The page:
A Faulty Search Warrant In The Case Of Megaupload: FBI Shared Info With Police Authorities
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The Federal Bureau of Investigation (FBI) apparently shared vital information about Kiwi flicks and Megaupload’s users with the police. On that basis, the former obtained a (faulty) search warrant. From that moment on, hell was unleashed.
According to a document released by New Zealand’s courts of justice, Megaupload used to host copies of Love Birds flicks starring Rhys Darby and Temuera Morrison. Furthermore, the document also contained details about New Zealand-based users who had accounts on Megaupload and made money out of Kim’s business. After finding out that the search warrant was invalid, Judge David Harvey agreed that this information is of great public interest.
The application for the search warrant was filed by detective sergeant Nigel McMorran of the Organised and Financial Crime Agency of New Zealand. According to it, the FBI offered details of movies hosted on MU’s servers while also including information of “a number of New Zealanders who are making money from the uploading of movies.” It named four individuals, but the Crown managed to keep them anonymous. One of these four persons allegedly made $5.072 from uploading files on a period of 14 months (until February 2010).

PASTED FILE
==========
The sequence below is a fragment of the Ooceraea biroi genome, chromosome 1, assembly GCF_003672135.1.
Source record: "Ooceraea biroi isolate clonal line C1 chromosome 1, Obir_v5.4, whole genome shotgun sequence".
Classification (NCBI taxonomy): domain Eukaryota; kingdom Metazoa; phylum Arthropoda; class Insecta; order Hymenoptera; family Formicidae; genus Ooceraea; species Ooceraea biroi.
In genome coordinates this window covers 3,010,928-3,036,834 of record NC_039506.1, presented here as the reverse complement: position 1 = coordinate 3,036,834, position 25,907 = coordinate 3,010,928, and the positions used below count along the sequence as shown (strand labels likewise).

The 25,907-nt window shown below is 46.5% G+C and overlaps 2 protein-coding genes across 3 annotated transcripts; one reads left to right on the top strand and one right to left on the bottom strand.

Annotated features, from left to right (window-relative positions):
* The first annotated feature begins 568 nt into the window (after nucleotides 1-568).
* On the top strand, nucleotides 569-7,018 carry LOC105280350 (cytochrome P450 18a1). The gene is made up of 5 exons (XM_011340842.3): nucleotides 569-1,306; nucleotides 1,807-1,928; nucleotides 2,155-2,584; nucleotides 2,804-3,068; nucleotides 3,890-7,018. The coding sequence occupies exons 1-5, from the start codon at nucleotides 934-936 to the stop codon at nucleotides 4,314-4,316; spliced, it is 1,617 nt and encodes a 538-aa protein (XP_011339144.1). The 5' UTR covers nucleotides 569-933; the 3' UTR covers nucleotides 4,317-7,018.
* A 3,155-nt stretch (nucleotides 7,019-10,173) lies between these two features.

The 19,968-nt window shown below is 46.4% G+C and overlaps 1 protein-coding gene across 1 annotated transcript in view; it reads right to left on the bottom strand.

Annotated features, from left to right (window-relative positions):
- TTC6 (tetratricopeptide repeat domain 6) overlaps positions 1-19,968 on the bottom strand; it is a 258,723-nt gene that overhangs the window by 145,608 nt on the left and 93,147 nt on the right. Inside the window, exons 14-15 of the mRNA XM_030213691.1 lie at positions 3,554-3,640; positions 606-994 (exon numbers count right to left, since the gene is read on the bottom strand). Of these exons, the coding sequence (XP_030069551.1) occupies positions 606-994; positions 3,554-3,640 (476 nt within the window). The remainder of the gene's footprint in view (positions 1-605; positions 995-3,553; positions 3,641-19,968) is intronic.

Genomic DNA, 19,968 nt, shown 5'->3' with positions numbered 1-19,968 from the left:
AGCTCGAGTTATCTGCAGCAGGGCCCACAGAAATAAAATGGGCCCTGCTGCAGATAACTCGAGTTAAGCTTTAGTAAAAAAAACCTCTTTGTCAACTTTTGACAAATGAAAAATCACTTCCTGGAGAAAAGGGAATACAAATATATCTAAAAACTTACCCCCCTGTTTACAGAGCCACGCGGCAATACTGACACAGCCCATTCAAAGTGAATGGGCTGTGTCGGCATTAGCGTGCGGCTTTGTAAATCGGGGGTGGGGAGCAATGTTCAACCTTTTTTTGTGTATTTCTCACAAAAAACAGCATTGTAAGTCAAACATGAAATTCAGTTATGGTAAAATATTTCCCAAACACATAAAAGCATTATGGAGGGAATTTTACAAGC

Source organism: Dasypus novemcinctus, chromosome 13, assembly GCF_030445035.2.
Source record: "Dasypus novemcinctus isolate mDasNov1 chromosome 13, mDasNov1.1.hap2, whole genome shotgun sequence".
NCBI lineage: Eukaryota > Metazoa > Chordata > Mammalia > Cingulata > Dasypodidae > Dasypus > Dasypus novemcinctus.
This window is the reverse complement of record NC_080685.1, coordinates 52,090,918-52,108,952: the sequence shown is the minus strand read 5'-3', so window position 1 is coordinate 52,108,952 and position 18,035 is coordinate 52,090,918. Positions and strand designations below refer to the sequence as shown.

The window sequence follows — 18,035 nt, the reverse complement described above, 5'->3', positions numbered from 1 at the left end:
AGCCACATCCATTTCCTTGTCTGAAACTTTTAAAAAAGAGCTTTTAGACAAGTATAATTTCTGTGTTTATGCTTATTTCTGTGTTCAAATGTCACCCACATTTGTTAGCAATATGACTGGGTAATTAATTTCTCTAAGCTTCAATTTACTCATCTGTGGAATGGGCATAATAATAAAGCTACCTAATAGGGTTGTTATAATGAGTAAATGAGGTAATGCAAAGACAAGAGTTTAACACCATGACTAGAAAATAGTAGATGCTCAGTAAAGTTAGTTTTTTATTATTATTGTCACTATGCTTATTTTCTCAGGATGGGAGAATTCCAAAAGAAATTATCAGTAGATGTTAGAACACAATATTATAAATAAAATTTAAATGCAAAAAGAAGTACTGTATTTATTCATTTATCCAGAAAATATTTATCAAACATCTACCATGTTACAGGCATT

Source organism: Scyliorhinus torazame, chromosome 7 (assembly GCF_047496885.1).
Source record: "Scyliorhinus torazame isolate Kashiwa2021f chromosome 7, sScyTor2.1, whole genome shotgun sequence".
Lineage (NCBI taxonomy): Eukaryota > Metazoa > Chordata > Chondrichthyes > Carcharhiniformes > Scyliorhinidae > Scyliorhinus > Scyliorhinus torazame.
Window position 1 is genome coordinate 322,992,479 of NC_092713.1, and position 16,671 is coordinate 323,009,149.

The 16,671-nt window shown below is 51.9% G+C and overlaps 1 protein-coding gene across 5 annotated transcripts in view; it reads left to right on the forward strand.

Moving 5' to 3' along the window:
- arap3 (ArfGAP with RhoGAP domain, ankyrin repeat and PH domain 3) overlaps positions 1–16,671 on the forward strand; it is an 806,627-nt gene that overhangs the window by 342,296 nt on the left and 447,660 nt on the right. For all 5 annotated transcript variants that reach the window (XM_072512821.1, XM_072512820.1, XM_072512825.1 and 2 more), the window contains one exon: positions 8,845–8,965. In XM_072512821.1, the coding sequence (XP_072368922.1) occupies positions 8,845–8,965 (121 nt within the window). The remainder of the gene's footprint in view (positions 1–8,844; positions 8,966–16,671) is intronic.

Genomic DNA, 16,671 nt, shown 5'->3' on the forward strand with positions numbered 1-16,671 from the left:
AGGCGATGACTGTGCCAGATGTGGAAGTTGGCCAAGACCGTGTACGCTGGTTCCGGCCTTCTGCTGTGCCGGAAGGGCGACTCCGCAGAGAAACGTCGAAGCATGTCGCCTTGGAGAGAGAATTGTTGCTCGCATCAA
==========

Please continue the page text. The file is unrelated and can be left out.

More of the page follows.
As a matter of fact, the indictment stated that Dotcom and his colleagues encouraged users to upload files by offering money. However, this “reward-if-you-upload” system was put to an end two years before the raid.
“Through copyright infringement [the accused] has been able to generate millions of dollars of profit. This illegally generated money has been used to fund the extravagant lifestyle of Dotcom and his associates,” McMorran said.
He continued saying that the obtained money was used to pay for “luxury trips around the world on private superyachts and jets, luxury vehicles and expensive household items and gifts.”
FBI’s operation lasted for six months; during that time an agent downloaded approximately $2.500 worth of movies, software and TV programmes. Moreover, according to the application, Kim’s company used “high-powered” servers in NZ.
The North Shore District Court of New Zealand will decide in March 2013 if Dotcom and three of his co-workers will be extradited to the U.S. or not.